Marital breakdown curtails O-licence
Somerset-based Blackgate has had its O-licence curtailed after compliance standards slipped following the separation of its married directors.
In a written decision following a public inquiry (PI) in Bristol, traffic commissioner (TC) for the west of England Kevin Rooney (pictured) curtailed the company’s standard national licence from five to three vehicles from 6 August until 31 August and from then on to four vehicles indefinitely.
The Highbridge-based newspaper haulage specialist, with directors Terry West and Julie West, was granted a licence in August 2002 for five vehicles and one trailer. In January 2018, DVSA traffic examiner Thomas Coghlan stopped one of the company’s vehicles at Tormarton, near junction 18 of the M4.
The vehicle was found to be 10.8% overloaded on the front axle and the driver did not have a Driver CPC certificate. An investigation by DVSA traffic examiner Amy Comer identified significant and serious recent abuses of drivers’ hours and tachograph rules.
One driver had formed the habit of pulling the card to get home on a Friday evening without taking a further 45-minute rest, over a period of months. Another driver with serious ongoing personal issues had pulled the card habitually so that he could get home to his family, which included periods of driving of up to nearly seven hours without a break.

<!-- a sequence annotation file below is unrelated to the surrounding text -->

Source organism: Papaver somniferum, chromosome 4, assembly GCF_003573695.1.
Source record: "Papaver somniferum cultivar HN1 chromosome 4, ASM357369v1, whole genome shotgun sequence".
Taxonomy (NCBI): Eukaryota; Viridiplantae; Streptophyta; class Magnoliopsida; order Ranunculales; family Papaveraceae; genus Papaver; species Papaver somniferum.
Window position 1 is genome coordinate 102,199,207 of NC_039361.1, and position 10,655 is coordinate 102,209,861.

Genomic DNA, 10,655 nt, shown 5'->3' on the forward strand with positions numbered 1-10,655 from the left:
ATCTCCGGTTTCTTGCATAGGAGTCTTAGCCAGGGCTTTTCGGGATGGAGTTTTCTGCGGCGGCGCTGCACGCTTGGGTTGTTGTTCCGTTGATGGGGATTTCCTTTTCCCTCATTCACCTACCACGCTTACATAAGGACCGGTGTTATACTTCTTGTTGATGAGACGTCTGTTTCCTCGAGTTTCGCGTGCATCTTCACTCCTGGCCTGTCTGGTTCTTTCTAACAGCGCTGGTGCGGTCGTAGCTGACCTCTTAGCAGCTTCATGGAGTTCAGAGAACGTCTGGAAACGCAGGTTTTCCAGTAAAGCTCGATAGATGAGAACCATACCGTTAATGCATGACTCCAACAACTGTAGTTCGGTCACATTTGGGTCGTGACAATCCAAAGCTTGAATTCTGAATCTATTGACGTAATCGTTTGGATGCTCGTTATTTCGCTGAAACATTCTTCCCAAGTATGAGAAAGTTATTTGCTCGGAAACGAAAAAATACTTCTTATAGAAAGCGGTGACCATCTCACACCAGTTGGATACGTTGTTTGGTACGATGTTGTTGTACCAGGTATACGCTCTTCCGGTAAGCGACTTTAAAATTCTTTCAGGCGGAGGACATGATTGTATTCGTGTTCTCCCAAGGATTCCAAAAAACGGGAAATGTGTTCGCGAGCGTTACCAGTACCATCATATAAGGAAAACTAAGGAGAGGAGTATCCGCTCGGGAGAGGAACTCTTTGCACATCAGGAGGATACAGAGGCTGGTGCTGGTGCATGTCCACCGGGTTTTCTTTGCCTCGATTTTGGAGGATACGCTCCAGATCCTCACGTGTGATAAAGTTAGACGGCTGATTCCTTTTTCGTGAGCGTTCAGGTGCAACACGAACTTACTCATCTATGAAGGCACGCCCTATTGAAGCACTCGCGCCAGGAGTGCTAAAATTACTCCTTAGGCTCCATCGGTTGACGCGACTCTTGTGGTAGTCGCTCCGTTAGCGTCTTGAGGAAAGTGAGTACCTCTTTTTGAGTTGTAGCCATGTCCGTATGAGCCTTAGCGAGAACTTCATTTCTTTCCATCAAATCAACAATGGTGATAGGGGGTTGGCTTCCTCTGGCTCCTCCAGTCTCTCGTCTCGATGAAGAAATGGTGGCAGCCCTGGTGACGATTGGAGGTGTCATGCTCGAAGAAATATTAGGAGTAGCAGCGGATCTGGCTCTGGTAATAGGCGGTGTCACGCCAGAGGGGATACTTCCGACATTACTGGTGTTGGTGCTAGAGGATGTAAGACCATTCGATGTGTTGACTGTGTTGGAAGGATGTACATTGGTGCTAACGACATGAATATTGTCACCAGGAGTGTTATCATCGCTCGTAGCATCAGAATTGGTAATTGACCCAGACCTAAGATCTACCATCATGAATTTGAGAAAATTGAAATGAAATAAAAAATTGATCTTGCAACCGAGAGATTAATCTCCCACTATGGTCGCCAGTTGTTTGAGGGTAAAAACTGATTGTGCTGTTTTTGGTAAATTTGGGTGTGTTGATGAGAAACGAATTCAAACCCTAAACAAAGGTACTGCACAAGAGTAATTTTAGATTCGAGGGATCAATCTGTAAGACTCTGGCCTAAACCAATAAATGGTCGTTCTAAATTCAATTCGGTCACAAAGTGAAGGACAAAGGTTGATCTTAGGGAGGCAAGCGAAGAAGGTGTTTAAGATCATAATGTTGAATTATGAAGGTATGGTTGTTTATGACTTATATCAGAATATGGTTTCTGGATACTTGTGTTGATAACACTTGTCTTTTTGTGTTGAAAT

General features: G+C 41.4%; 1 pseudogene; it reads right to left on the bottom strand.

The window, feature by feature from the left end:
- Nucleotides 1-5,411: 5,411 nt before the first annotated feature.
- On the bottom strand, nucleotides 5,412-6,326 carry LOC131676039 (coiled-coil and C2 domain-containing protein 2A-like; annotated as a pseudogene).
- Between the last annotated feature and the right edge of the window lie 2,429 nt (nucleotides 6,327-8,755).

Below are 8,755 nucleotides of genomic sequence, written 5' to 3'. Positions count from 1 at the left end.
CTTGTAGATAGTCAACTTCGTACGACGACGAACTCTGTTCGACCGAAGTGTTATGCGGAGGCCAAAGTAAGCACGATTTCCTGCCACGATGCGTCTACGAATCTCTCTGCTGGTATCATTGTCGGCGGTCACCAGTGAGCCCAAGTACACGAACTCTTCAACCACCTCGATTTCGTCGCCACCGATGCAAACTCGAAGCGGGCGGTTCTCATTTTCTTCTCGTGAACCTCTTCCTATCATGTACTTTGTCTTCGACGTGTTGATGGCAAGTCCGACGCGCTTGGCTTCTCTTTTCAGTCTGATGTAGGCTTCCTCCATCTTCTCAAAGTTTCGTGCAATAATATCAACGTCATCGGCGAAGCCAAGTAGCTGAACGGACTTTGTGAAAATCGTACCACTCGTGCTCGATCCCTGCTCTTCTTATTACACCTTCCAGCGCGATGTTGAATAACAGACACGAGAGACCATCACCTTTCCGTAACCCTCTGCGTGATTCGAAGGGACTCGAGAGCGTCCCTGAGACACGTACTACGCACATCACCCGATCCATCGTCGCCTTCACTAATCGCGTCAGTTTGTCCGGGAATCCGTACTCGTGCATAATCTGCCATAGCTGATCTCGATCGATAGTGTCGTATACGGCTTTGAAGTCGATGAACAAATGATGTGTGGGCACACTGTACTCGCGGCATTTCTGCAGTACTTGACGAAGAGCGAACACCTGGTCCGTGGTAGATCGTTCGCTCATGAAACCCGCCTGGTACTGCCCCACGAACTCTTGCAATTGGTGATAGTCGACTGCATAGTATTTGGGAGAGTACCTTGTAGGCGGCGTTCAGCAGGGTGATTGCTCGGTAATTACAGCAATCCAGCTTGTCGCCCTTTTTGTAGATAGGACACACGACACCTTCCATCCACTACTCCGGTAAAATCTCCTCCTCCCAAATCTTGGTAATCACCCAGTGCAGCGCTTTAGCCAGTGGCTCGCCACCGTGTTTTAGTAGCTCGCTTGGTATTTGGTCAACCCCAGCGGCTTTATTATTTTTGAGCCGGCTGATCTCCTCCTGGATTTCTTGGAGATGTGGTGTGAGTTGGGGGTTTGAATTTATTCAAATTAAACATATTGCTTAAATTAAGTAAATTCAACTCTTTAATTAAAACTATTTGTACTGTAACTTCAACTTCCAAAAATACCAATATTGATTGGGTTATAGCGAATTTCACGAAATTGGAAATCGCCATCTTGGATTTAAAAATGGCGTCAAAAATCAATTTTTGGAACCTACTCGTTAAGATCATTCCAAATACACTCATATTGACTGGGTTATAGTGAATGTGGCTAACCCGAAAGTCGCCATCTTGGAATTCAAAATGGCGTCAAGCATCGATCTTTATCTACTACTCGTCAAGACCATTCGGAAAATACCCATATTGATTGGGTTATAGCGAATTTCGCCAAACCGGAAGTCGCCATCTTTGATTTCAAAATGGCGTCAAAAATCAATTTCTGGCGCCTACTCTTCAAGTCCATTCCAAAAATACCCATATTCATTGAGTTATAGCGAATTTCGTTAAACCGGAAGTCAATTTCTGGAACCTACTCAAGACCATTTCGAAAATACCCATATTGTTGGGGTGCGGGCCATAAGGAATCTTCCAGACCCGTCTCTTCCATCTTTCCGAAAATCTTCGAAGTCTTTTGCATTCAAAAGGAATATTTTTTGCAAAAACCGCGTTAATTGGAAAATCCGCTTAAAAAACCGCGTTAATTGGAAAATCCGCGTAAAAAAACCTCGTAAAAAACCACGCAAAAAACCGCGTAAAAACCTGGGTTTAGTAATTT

The investigation also found that Julie, who became transport manager in 2007, was no longer in the business having separated from her husband Terry in early 2017. She had kept in touch with the firm, but less so after moving out of the marital home, and had been unaware of the lack of compliance management.
Transport consultant Barry Hood of Protect Solutions, who conducted an audit into Blackgate, had subsequently worked closely with Julie, and proper policies and procedures were now in place. Since the January stop, former Blackgate operations manager Robert Oake had also returned to assist Julie and the working relationship between the Wests had improved.
Downloads are now weekly, a follow-up audit has been booked for August and Terry has booked on to an O-licence training course next month. Rooney said: “The offending that the operator permitted to happen was serious. There were no proper systems to prevent it. The transport manager was absent for almost a year.”
However the TC described it as an “unusual case” in which Blackgate did not have a long history of non-compliant behaviour and had a transport manager who had demonstrated real commitment to getting things right.
The TC added: “The lack of a transport manager came about because of personal circumstances rather than any attempt at commercial gain. The efforts made for the PI and the determination shown by Julie suggest that the operator could, with support, run a compliant operation.”
As part of an undertaking, Blackgate must have an annual audit covering maintenance, driver licensing, drivers’ hours and working time and the role of the transport manager by a competent independent person, with the first one due by 31 December. The company can apply for the curtailment to be removed in January 2019.